A surprise to many saw Allen Kessler bag one of the largest stacks on the day. Kessler is often known as one of the biggest grinders on the circuit and looking for a min-cash. However, he had other plans for his opening day of the Main Event as he ran up a stack of 301,800 chips. The majority of his chips came in a sick cooler hand where Kessler flopped quad fours against his opponent's top boat. Heading into the last level of the night, Kessler held the current chip lead but plateaued out before the bagging process.
The day wasn't as successful for all of the notables to attend Day 1b as plenty of names hit the rail at a constant rate. Both Dan and Dillon Ott were eliminated along with Sean Winter, Dan Shak, Valentin Vornicu, Anthony Zinno, Cord Garcia, Xuan Liu, and Craig Varnell.
One player that a lot of fans had their eye on was 2017 final tablist, John Hesp. Decked out in his customized colorful outfit, Hesp was seated at the secondary feature table for his entire duration. Albeit his 2019 Main Event didn't last very long, Hesp no doubtedly made a lasting impression on each of his tablemates. Hesp eventually bowed out in the third level to Taylor Carroll who rivered a straight against Hesp's flush draw. A well-mannered Hesp shook everyone's hand and even gave a fist pump to the cameras.
The largest of the three starting flights will get underway tomorrow at 12 p.m. local time with players scheduled to play five two-hour levels. The PokerNews live reporting team will be on the tournament floor in mass numbers to bring you all of the coverage from the 2019 WSOP $10,000 No-Limit Hold'em Main Event!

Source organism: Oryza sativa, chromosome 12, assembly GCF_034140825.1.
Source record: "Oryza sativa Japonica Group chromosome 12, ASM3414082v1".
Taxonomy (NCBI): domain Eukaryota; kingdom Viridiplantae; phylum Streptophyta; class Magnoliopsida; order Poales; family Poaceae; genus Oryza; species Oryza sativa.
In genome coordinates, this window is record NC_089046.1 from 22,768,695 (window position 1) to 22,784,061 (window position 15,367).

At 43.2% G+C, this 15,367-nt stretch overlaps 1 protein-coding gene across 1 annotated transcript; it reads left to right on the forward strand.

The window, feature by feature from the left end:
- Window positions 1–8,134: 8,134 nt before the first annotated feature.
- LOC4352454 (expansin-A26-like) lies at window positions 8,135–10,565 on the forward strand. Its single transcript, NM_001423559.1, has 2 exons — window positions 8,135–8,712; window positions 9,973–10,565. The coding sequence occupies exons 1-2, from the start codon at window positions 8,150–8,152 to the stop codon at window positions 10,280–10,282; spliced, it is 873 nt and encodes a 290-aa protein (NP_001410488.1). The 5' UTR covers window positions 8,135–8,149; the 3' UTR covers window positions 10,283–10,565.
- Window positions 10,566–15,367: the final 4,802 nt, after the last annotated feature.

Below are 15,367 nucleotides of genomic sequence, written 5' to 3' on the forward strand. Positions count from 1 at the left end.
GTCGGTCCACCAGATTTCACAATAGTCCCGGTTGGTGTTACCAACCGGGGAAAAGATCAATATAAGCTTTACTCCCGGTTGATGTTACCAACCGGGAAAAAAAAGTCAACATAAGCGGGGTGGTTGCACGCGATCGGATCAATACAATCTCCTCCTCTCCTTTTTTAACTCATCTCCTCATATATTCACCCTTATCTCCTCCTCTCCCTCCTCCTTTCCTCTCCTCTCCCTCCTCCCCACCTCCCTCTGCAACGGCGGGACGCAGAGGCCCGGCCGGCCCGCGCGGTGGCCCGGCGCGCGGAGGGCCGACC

In one of the last hands of the night, Anthony Zinno has busted, losing a flip ace-king against Dejuante Alexander's pocket-jacks, with all the chips going in preflop.
With roughly 4,000 in the middle and the flop reading , Danny Qutami check-raised all in for 59,900 and his opponent called.
Qutami would need to find one of his over cards or a heart to stay alive, and when the turn fell the , he was assured of a double.
The river landed the , and Qutami secured the double on the penultimate hand at his table.
Andre Akkari opened to 1,300 from the hijack before the button three-bet him to 3,600.
Akkari called, and then checked the flop. The button continued for 3,200, and Akkari called as the turn fell the .
Akkari checked, the button bet 11,000, and Akkari folded.
|Andre Akkari||PokerStars Ambassador||94,900||-19,200|
A player raised to 1,300 from early position and was three-bet by William Klevitz in the small blind. Klevitz received a call from the original raiser and the two saw a flop of . Klevitz then check-called a bet of 3,500 from his opponent.
The turn came and Klevitz checked. His opponent bet 6,600 and he made the call again. The river came and Klevitz checked. This time, his opponent checked behind.
Klevitz tabled for aces up with a king kicker.
"Sneaky!" his opponent said, mucking his hand. "Ace-jack should have paid you!" he said, smiling about having only lost two streets of value there instead of three while Klevitz raked in the pot.
The final six hands for the night have been drawn, bagging and tagging will take place once they have been completed.
The action folded to Dan Colman in the cutoff who made it 1,500 to go. The small blind called and the two players saw a flop of . Both players checked and the landed on the turn.
The small blind led out for 2,500 and Colman called to see the on the river. The small blind checked this time and Colman dropped in a bet of 7,000. His opponent wasted little time before making the call. Colman conceded the pot by flashing while his opponent showed for two pair.
Facing a raise to 1,300 from middle position, Danny Qutami three-bet to 4,200 from the small blind.
Qutami's opponent deliberated for about a minute before calling as the flop landed .
Qutami continued for 3,500, and his opponent folded.